Understanding The Pollinator Garden 

By Toby T

One of the most prominent recent buzzwords in gardening is the pollinator garden. These gardens are designed to contain plants and offer enough shelter and food to animals – whether they be moths, butterflies, bats, bees, etc. 

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A pollinator garden is essentially made up of native plants, housing animals that pollinate them. 

Over the past few years, there has been a sharp decline in the number of pollinators. This is primarily due to factors such as the use of pesticides and the loss of their natural habitats, which has affected their general population across the board. Fortunately, pollinator gardens can help to solve this. And you can easily incorporate one. 

One of the most impressive aspects of pollinator gardens is that you don’t need to do much work to get them started. You can create a very small garden – literally the size of a window box. All you have to do is place it in a sunny spot and cultivate the right conditions, and you’re good to go.  

Pollinator gardens are also quite prominent because they don’t cost much. You can literally start a garden with seeds you’ve saved or gotten from a reputable seller, or you could also use transplants.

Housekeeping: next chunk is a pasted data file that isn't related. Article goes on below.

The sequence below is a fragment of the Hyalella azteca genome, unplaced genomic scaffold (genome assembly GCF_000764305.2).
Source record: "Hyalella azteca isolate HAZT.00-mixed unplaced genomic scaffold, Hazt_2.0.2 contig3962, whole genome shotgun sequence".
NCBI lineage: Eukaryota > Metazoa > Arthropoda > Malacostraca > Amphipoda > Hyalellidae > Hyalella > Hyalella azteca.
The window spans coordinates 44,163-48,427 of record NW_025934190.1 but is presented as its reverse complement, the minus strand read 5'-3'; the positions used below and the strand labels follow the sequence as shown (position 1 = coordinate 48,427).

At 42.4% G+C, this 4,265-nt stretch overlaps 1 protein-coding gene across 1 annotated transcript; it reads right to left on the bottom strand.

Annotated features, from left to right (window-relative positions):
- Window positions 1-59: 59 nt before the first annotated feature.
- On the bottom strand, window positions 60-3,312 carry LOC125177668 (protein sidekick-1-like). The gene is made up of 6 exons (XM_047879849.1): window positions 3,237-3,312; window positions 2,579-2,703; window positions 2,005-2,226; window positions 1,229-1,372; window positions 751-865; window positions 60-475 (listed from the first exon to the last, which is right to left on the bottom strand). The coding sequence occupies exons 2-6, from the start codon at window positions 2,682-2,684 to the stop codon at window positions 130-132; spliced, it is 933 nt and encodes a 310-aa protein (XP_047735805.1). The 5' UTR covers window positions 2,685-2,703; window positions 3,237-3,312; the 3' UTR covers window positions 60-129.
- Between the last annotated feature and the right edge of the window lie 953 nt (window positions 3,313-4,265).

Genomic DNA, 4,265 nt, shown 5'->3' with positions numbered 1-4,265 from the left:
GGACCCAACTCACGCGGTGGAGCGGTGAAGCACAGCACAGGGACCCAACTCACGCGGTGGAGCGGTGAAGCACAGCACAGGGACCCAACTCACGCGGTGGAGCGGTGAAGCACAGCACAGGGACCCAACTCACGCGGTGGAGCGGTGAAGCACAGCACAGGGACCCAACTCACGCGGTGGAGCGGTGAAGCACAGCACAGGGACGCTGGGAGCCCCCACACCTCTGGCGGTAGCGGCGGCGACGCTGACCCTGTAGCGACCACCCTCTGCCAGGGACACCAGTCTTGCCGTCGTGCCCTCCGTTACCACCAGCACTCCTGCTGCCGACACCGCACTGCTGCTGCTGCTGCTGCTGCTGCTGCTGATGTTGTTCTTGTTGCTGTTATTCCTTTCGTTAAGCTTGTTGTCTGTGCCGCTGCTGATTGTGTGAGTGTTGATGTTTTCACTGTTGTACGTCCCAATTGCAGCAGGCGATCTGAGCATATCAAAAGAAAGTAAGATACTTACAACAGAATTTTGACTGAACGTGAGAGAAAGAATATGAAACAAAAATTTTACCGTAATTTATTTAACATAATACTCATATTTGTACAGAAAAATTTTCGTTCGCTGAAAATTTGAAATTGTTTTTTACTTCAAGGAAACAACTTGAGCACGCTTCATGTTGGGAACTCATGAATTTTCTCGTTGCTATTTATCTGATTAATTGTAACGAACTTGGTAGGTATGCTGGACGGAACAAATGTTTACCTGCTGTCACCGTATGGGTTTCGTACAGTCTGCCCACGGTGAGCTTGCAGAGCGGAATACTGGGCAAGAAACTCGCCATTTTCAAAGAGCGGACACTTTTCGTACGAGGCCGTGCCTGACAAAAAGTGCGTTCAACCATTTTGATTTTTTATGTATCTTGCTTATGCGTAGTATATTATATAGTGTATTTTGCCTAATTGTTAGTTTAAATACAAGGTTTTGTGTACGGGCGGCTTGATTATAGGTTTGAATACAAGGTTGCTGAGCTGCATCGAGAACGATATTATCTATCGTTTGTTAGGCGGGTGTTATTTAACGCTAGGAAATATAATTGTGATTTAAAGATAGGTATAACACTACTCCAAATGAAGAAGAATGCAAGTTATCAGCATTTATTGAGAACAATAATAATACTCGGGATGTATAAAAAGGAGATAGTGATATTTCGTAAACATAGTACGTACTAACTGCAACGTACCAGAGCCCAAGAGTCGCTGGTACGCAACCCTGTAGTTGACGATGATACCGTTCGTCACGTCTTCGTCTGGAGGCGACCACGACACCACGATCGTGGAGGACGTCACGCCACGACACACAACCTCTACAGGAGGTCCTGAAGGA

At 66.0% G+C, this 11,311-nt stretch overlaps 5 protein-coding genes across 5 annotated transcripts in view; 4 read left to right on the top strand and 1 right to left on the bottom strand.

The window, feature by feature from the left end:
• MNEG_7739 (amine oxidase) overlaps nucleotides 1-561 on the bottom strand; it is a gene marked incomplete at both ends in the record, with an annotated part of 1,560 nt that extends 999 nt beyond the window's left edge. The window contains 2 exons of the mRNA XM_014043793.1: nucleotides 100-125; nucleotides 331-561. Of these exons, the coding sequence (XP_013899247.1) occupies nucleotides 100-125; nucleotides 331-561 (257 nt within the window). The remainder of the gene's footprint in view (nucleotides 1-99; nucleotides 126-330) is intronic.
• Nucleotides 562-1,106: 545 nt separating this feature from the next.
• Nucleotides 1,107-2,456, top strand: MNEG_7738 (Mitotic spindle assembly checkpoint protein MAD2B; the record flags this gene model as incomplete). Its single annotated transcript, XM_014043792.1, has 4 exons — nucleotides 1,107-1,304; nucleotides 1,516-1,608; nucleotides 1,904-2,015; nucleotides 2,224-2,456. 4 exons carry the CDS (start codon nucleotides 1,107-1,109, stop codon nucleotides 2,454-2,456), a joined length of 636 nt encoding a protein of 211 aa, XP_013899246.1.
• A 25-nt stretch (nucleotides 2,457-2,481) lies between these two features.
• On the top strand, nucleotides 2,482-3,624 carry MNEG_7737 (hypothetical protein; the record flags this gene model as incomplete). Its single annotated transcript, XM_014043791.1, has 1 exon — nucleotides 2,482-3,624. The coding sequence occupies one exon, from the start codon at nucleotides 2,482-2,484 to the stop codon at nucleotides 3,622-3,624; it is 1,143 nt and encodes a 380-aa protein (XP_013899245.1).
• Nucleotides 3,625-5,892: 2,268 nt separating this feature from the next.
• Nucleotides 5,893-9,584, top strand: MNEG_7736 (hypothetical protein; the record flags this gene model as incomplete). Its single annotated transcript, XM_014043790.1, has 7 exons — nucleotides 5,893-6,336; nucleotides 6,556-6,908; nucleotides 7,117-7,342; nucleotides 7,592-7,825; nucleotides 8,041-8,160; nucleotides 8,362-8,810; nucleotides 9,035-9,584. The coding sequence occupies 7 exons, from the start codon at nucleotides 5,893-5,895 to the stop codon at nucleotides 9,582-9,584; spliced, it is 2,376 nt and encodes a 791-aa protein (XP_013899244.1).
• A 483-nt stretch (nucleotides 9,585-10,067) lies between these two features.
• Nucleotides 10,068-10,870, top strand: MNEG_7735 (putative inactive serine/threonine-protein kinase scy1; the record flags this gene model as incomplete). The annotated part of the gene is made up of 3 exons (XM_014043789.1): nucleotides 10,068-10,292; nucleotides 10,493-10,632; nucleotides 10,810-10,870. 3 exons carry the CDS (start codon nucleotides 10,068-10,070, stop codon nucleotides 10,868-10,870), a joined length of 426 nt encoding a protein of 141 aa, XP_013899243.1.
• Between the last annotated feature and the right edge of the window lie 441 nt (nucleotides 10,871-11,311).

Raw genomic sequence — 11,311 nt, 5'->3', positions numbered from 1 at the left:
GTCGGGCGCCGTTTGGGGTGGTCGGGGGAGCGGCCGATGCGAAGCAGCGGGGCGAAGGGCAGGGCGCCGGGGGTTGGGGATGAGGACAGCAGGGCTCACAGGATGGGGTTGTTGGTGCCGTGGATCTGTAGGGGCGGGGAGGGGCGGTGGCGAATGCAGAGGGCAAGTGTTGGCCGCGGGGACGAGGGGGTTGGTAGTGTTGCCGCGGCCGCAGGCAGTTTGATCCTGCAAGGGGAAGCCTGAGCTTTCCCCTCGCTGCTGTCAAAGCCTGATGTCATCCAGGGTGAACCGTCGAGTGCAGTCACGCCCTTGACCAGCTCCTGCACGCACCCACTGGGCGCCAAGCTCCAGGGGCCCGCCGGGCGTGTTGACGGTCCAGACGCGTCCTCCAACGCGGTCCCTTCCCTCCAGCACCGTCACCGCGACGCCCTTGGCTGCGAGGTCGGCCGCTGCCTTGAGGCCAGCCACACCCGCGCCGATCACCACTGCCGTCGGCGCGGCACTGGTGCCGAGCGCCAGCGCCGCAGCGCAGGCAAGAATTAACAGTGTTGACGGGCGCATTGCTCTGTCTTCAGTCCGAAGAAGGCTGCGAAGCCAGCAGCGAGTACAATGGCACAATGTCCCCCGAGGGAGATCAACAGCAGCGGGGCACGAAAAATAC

If you’re starting a pollinator garden, we’d recommend using native wildflower plants like coneflowers, milkweeds, yarrow, and witch hazel – especially in the winter months. You could also add some native grasses to support and offer an additional structure to the initial flowers. 

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To sustain your pollinator garden, you want to start by choosing plants that can easily adapt when it comes to drought and soil. You won’t need to do much in terms of supplemental care when the garden is established – besides the regular, occasional weeding. 

If you want to make your garden a success, here are a few elements you might want to incorporate: